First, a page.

People familiar with the autopsy report told the newspaper the bones broken in Epstein’s neck included the hyoid bone, which is near the Adam’s apple.
This sort of break can happen when a person hangs themselves or dies by strangulation, forensics experts told the Post.
Epstein, 66, was found dead in the special housing unit of the federal Metropolitan Correctional Center in New York on Saturday. He was in a cell by himself.
Officials have cautioned to CNN that they don’t know what the staff members were doing during that time and are still trying to pin that down.
Representatives for Epstein are not disputing preliminary findings of FBI investigators and the New York City medical examiner that Epstein died by suicide, according to a source briefed on the matter.
The medical examiner is awaiting toxicology reports before officially ruling on Epstein’s death.
Epstein’s family hired its own pathologist, Michael Baden, who was present during the autopsy, according to the source, and he is also not disputing preliminary findings from the medical examiner that Epstein killed himself.
Fractured hyoid occurs in both suicides and homicides, experts say
While a break in the hyoid bone is common in victims of homicide by strangulation, Epstein’s autopsy also showed signs of other neck fractures, the Washington Post reported.
CNN Chief Medical Correspondent Dr. Sanjay Gupta said, “With multiple neck fractures, that is less likely to be strangulation alone.”
“In strangulation, while you can break the hyoid bone, it is less likely to actually break bones in the neck,” Gupta said. “By hanging, someone can break both the hyoid bone and other bones in the neck. None of these factors in isolation give you a complete story.”
Dr. Lawrence Kobilinsky, a professor of forensic science at John Jay College of Criminal Justice, noted the hyoid bone is a weak, fragile structure, and it can break from a hanging. A fractured hyoid bone does not necessarily indicate a homicide, Kobilinsky said.
To make a determination about a death, medical examiners look at other factors in addition to the autopsy, like a person’s psychological history and video surveillance.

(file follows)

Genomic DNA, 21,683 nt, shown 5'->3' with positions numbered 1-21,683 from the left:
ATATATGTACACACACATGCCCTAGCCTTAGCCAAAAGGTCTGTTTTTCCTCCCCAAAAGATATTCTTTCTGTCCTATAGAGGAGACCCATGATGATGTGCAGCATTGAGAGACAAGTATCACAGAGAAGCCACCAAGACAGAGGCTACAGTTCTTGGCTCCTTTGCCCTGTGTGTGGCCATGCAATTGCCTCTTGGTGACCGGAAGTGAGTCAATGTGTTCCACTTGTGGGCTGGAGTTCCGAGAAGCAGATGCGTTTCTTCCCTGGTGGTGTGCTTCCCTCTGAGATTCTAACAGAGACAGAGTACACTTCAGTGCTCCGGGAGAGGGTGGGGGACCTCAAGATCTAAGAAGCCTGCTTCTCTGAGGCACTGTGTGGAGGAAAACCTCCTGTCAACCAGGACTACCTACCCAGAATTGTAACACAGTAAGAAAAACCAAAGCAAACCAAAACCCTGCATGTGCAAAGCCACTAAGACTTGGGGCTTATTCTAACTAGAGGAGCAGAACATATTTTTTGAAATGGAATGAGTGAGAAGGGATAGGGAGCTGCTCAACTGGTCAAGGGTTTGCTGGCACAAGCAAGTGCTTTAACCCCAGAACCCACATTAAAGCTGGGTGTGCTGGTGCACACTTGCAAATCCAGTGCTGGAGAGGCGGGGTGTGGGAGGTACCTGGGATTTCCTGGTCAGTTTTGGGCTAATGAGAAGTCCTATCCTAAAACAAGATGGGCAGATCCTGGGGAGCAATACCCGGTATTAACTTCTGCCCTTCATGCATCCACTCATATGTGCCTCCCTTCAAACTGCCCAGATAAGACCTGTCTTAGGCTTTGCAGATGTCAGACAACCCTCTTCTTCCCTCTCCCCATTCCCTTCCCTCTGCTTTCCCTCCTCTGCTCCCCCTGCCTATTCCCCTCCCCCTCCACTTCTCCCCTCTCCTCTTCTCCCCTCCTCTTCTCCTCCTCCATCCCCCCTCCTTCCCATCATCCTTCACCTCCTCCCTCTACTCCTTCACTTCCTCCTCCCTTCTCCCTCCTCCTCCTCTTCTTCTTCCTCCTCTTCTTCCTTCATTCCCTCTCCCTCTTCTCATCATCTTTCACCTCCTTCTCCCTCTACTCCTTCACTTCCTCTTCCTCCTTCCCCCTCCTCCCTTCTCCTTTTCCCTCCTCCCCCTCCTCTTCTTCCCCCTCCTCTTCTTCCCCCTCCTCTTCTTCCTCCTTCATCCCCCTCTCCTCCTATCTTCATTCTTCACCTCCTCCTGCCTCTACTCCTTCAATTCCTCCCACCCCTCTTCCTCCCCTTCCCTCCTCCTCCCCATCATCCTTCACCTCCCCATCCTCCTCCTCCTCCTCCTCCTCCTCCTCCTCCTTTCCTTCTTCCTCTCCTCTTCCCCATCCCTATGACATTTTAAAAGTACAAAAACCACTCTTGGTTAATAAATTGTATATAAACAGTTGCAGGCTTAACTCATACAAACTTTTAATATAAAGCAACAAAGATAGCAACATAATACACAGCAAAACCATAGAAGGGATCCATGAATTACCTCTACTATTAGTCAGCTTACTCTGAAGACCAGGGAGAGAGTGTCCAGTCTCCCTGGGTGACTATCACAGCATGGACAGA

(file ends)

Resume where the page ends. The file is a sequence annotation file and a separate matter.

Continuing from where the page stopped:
“A lot of pieces have to come together in order to make the final determination,” Kobilisnky said.
One staffer was not currently a regular guard; both were on overtime
The second staff member on Epstein duty, a woman, was a fully trained guard, according to the person briefed on the matter.
The FBI, one of the agencies investigating Epstein’s suicide, is looking into what the guards were doing during their shift. The two guards aren’t talking to investigators and have hired lawyers, people briefed on the matter have told CNN.
Most of the staff on duty early Saturday were on overtime, according to numbers provided by a Department of Justice official. From midnight until 8 a.m. ET, 10 of the 18 people there were working extra hours. One other person was scheduled to work but didn’t.
On the shift from 4 p.m. Friday until midnight, six of 20 people present were on overtime and one person scheduled to work was absent.
Epstein was no longer on suicide watch
It’s protocol for detainees coming off suicide watch not to be placed alone in a cell, according to the source.
The FBI and Justice Department’s inspector general are investigating the earlier incident as part of the broader probe into Epstein’s death, it was revealed Wednesday in letters between the judge overseeing the Epstein case and the former warden of the jail where he died.
In the letters dated August 12, US District Court Judge Richard Berman wrote to the warden to inquire about the July 23 incident, saying “to my knowledge, it has never been definitively explained what the BOP (Bureau of Prisons) concluded about that incident.”
The warden at the time, Lamine N’Diaye, replied that an internal investigation into the incident had been completed, and that the matter would be reinvestigated as part of the investigations into Epstein’s death. N’Diaye said he couldn’t divulge any information about the original investigation.
Prison warden has been temporarily reassigned
CNN’s Shimon Prokupecz, Erica Orden, Evan Perez, David Shortell, Mark Morales, Mary Kay Mallonee, Jacqueline Howard and Brynn Gingras contributed to this report.